Senate Unanimously Passes the ‘No TikTok On Government Devices Act’ Amid Continued User-Data Scrutiny

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Amid heightened scrutiny over the security of user data on TikTok, the U.S. Senate has unanimously passed legislation that would ban the ByteDance-owned app from government devices.

Senator Josh Hawley, who introduced the measure back in March of 2020, just recently confirmed the unanimous passage of the bill (aptly entitled the “No TikTok on Government Devices Act”) on social media and in a formal release. In August of 2020, the Senate voted unanimously in favor of the legislation, which didn’t receive a vote in the House.

But lawmakers’ latest show of support for the bill arrives as TikTok grapples with ample security-related criticism and multiple lawsuits. Both the FBI and FCC commissioners have expressed concerns about the privacy of Americans’ data on TikTok – and the overarching national security threat posed by the app – given that the platform is a subsidiary of Beijing-based ByteDance.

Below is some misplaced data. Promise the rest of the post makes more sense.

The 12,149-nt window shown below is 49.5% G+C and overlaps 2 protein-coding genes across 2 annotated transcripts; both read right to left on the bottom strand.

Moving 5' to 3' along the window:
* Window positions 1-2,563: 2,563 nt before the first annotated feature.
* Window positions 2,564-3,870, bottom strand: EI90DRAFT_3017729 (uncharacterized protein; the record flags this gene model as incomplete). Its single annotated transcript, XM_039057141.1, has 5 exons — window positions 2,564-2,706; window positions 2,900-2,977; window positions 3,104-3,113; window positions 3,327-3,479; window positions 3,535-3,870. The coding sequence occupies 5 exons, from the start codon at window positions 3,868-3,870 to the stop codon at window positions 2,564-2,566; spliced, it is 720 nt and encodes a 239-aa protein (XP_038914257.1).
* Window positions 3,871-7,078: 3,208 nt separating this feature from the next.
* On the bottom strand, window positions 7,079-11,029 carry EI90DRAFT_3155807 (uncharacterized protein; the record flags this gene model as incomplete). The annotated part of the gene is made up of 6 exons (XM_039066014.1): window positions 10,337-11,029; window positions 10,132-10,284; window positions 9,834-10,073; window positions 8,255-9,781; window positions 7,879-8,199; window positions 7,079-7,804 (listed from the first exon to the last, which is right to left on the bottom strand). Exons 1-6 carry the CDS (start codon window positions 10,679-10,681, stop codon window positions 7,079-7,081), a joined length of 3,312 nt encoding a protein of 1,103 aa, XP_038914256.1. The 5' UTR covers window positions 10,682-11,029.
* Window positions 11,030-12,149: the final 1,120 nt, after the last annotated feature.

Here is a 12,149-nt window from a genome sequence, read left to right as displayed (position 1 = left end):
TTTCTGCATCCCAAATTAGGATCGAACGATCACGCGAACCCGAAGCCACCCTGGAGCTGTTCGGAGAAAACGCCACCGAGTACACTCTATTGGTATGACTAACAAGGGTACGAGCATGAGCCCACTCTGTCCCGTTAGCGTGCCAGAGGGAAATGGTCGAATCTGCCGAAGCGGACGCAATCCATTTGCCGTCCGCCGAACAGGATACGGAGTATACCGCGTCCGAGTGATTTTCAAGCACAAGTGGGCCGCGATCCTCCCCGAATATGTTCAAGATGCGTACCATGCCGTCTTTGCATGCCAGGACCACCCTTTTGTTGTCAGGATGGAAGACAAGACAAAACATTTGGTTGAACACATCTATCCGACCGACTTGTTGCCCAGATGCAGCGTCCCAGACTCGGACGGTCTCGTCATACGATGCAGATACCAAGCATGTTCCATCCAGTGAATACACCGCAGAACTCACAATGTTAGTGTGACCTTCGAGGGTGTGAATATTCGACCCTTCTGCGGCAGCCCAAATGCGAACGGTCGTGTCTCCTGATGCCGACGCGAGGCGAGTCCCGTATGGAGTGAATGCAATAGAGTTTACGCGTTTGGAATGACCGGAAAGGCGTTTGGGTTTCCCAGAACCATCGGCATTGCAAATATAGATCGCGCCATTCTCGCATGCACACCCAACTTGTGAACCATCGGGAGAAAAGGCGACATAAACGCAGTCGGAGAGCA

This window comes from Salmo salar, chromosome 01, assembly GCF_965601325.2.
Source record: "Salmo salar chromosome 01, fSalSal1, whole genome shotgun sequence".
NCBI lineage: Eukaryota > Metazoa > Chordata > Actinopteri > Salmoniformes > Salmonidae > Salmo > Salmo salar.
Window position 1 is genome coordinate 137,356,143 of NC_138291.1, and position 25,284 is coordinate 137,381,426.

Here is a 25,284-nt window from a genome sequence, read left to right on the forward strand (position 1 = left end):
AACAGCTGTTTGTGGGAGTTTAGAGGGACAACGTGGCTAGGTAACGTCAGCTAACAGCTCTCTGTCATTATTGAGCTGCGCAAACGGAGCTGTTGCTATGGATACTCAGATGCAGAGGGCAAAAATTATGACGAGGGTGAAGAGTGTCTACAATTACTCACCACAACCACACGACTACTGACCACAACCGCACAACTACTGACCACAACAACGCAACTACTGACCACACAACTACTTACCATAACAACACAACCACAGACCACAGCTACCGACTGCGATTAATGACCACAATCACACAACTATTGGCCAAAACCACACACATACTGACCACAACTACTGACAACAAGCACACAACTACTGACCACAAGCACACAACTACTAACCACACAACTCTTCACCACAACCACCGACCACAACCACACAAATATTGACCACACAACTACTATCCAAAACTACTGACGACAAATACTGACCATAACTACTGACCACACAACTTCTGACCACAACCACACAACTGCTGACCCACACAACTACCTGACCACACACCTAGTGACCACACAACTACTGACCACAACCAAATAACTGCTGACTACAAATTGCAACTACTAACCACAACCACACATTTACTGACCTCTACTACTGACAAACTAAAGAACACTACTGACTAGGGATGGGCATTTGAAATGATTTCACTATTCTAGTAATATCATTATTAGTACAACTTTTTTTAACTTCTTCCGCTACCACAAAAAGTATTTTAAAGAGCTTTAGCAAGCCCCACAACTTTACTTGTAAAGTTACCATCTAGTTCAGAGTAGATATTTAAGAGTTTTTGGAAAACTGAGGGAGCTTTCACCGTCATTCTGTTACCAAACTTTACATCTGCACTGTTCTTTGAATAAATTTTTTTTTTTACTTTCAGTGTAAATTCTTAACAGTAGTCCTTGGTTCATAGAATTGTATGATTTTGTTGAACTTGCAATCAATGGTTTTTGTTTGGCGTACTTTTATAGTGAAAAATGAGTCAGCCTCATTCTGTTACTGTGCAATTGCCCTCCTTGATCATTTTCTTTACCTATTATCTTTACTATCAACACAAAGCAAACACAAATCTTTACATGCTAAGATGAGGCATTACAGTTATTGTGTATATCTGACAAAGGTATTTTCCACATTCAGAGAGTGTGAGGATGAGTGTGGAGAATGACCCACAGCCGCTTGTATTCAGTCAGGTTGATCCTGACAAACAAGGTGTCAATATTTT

(In China, TikTok and ByteDance are required by law to turn over any requested information to the Chinese Communist Party, with reports having indicated earlier in 2022 that U.S. user data had already been accessed on numerous occasions from the nation of about 1.4 billion residents.)

Meanwhile, Texas, South Dakota, Alabama, Utah, Maryland, Georgia, New Hampshire, and Iowa are among the states that have prohibited their employees from using the app, and 15 state attorneys general are demanding that Apple and Google raise their respective app-store ratings of TikTok (which allegedly exposes minors to a substantial amount of explicit content).

Back to the federal level, the bipartisan ANTI-SOCIAL CCP Act arrived in the House as well as the Senate earlier this week and would ban TikTok in the States altogether. Before this newer and more effective legislation proceeds through Congress, however, the Senate has voted in favor of barring all federal employees from using the short-form video-sharing app, as initially mentioned.

Though it’s unclear exactly when the legislation will be heard in the House – and whether a vote will take place during the current Congress – Senator Hawley said in a tweet that now’s “the time to act quickly and send this bill to the President’s desk.”

If signed into law, the concise measure would specifically prevent each “employee of the United States” from downloading or using TikTok “on any device issued by the United States or a government corporation.”

Furthermore, the No TikTok on Government Devices Act would extend to all members of Congress, their staff, and any individual employed by “a government corporation,” covering (besides TikTok itself) “any successor application.”